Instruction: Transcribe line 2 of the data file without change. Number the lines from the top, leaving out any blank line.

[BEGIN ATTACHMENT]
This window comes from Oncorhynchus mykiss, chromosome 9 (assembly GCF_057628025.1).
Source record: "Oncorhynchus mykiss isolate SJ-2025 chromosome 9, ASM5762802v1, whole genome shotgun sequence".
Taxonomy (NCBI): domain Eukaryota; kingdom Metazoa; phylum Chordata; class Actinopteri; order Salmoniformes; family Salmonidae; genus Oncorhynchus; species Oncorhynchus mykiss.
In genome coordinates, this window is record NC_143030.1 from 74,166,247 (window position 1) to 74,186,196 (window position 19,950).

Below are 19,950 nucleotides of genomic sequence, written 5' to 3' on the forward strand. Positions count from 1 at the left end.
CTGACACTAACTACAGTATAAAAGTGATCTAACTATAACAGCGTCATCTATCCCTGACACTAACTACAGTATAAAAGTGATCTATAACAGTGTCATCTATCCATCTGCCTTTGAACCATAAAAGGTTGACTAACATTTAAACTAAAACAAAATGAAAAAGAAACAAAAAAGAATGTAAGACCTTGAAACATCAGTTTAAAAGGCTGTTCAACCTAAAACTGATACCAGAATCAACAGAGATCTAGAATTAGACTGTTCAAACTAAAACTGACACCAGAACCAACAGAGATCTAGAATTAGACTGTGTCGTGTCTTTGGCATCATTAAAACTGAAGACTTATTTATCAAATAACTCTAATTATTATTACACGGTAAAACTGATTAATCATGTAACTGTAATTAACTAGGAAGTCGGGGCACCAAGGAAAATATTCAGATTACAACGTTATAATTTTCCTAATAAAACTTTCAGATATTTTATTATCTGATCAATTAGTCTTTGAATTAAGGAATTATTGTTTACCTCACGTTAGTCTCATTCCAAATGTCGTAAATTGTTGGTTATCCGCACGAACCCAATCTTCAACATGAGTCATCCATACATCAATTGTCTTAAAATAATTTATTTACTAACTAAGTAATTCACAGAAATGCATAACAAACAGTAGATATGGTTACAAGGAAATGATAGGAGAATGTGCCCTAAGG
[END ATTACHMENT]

Source record: "Oncorhynchus mykiss isolate SJ-2025 chromosome 9, ASM5762802v1, whole genome shotgun sequence".